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Questions and Exercises for Classical Scholarships. (Thornton, Oxford.)—This is a

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useful compilation of fifty critical papers, in- cluding a supplement of questions on literature, and nearly a hundred pieces for unseen translation from Greek and Latin. The...

James Burn, the Beggar Boy : an Autobiography. (Hodder and

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Stongbton.)—Mr. Burn began his life with some very curious ex- periences. His stepfather followed the occupation of a professional beggar. To this he added a private taste for...

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Nadine. By Mrs. Campbell Freed. (Chapman and Hall.)—The career of

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Nadine is stated to be founded on fact ; but even remember- ing this, and acknowledging that it is an unusual career, and fall of a certain tragic interest, we cannot believe...

American Notes, 1881, by A. Sutter, C.E. (Blackwood), is a

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sufficiently entertaining little book for general readers, though specially interesting to members of the writer's own profession, who will better understand many of the terms...

Illustrious Shoemakers. By William Edward Winks. (Sampson Low and Co.)—Mr.

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Winks opens a rich vein of literary material. Much has been written about illustrious "soldiers and sailors "; why should not the "tinkers and tailors" have their turn ? We may...

The Life of John Duncan, Scotch Weaver and Botanist ;

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with Sketches of his Friends and Notices of the Times. By William Jolly, F.R.S.E., F.G.S. (Regan Paul and Co.) —As Mr. Jolly was the discoverer of the Scotch weaver-botanist, it...

Leisure Readings. By Edward Clodd, Andrew Wilson, and others. (Wyman

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and Sons.)—This volume contains a number of interesting essays,-originally published in the new journal, Knowledge, supple- mented sometimes by the correspondence which their...

Dzierzon's Rational Bee-keeping. Translated from the German by H. Dieck

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and S. Stutterd. Edited by C. N. Abbott. (Houlston and Sons.)—Herr Dzierzon is a veteran authority on bee-keeping, a sub- ject about which he began to write in various journals...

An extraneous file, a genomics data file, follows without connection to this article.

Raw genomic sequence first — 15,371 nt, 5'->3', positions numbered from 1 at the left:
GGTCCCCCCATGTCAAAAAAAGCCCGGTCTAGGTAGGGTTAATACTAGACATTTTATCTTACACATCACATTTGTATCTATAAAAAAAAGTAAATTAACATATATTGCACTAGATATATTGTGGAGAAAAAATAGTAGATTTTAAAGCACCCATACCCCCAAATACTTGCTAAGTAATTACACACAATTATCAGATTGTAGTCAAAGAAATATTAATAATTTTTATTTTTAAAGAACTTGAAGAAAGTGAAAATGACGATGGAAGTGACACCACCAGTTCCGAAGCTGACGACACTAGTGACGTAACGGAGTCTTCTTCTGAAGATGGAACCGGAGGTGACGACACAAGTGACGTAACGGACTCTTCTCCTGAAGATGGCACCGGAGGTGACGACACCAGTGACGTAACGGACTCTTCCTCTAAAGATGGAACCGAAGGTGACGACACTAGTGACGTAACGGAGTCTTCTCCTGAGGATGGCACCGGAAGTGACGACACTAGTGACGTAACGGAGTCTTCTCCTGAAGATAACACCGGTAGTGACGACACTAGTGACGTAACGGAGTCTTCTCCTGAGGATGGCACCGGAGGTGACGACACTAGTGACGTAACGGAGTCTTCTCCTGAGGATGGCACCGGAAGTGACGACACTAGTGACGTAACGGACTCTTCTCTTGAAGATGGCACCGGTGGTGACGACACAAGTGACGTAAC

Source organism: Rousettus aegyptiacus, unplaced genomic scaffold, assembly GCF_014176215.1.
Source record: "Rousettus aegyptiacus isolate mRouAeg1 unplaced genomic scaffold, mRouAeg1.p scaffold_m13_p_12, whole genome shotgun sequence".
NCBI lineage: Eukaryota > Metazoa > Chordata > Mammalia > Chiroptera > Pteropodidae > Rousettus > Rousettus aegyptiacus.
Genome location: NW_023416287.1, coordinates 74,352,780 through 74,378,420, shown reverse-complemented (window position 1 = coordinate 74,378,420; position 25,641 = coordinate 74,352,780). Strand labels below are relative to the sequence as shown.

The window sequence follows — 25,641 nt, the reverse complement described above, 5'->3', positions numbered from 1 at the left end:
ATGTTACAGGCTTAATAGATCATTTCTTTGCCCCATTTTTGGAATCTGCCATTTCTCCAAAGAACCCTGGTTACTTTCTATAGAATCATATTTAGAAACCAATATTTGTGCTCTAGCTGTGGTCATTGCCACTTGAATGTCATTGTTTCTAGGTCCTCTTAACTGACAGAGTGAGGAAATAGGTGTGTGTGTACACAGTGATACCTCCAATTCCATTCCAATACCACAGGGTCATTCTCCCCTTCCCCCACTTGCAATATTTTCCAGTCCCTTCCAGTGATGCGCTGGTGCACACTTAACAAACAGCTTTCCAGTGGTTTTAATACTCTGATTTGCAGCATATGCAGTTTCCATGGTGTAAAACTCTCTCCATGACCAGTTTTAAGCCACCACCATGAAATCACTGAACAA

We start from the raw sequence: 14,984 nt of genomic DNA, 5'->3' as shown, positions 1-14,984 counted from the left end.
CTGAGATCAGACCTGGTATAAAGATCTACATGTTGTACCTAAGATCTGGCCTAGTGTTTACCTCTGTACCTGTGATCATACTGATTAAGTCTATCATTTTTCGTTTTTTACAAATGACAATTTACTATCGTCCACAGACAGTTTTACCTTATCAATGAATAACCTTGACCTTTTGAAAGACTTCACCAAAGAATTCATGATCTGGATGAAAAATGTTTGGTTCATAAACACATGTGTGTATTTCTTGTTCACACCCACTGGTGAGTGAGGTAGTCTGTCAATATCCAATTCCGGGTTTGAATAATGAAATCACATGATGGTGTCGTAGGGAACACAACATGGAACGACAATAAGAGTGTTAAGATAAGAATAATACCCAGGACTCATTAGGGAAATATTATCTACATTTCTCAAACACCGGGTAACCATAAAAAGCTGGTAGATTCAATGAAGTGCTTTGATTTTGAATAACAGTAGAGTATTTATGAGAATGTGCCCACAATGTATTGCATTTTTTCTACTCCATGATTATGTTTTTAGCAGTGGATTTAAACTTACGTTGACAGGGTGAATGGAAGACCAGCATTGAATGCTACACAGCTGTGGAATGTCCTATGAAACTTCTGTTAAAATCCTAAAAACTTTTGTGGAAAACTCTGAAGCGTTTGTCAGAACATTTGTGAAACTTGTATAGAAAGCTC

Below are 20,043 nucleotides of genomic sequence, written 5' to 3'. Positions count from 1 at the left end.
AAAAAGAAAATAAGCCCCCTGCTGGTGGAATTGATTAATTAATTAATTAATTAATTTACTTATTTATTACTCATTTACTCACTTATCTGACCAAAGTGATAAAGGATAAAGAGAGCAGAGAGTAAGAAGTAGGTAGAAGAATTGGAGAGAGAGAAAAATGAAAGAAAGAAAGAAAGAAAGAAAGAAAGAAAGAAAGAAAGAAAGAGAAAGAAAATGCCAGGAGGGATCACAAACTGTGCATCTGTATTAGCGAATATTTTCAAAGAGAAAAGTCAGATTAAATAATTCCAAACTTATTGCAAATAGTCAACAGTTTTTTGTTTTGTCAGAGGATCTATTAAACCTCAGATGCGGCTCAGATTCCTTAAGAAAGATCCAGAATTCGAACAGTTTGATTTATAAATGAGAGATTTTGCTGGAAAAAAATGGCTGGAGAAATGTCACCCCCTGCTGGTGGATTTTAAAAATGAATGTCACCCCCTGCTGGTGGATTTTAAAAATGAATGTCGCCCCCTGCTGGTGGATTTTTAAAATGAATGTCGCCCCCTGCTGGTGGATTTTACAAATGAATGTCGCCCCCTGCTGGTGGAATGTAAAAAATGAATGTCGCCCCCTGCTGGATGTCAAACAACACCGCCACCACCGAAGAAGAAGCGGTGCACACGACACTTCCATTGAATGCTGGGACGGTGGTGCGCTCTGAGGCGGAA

Weird Stories. By Mrs. J. H. Riddell. (J. Hogg.)—Manufactur- ing

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ghost-stories—we suppose these are manufactured—is a profit- less occupation. They are not thrilling, and to be thrilling is their raison d'itre as stories, unless we suppose...

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A Girl's Destiny, by E. C. Clayton (Tinsley Brothers), is

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a tolerably interesting tale, though the incidents throughout are of a well-worn type. A charming girl, devoted to a somewhat myster- ious father ; a fine young man, who comes...

Practical Lessons on Insect Life. By T. Wood. (J. Hughes.)—

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An interesting and attractive volume, illustrated by a number of woodcuts, and containing much useful information concerning the life-history and habits of many of our insect...

Messer Agnolo's Household. By Leader Scott. (Longmans.)— This tale deals

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with the domestic life of Florence in the time of Lorenzo dei Medici, and a most graphic and pleasing picture it gives of respectable citizen interiors in the cinquecento...

Health Lectures, delivered in Manchester. Fifth Series, 1881.2. (Heywood.)—The Manchester

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and Salford Sanitary Association has not only continued its system of delivering evening lectures, but has added thereto the very useful supplement of short discourses to...

The Soil of the Farm. By John Scott and J.

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C. Morton. (Brad- bury, Agnew, and Co.)—This small volume belongs to the" Handbook of the Farm Series," and is the fourth instalment of the whole num- ber of six which will...

The Sun : its Planets and their Satellites. A Course

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of Lecture& upon the Solar System, read in Gresham College, London, 1881-2. By Edmund Ledger. (Stanford.)—Gresham College is generally regarded as an educational Nazareth, from...

We have received the sixth half-yearly volume of The Antiquary

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a Magazine Devoted to the Study of the Past. (Elliot Stock.)—It is full of interesting matter. Among the articles may be mentioned " The Domesday of Colchester," "Accounts of...

Love's Martyrdom : a Play and Poem. By John Saunders.

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(Kegan Paul and Co.)—As a letter from so able a critic as Charles Love's Martyrdom : a Play and Poem. By John Saunders. (Kegan Paul and Co.)—As a letter from so able a critic as...

In the Black Forest, by Charles W. Wood (Bentley), is

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a small volume recording the writer's impressions of the scenery and in- habitants of the part of Germany indicated in the title ; but the numerous illustrations, though in a...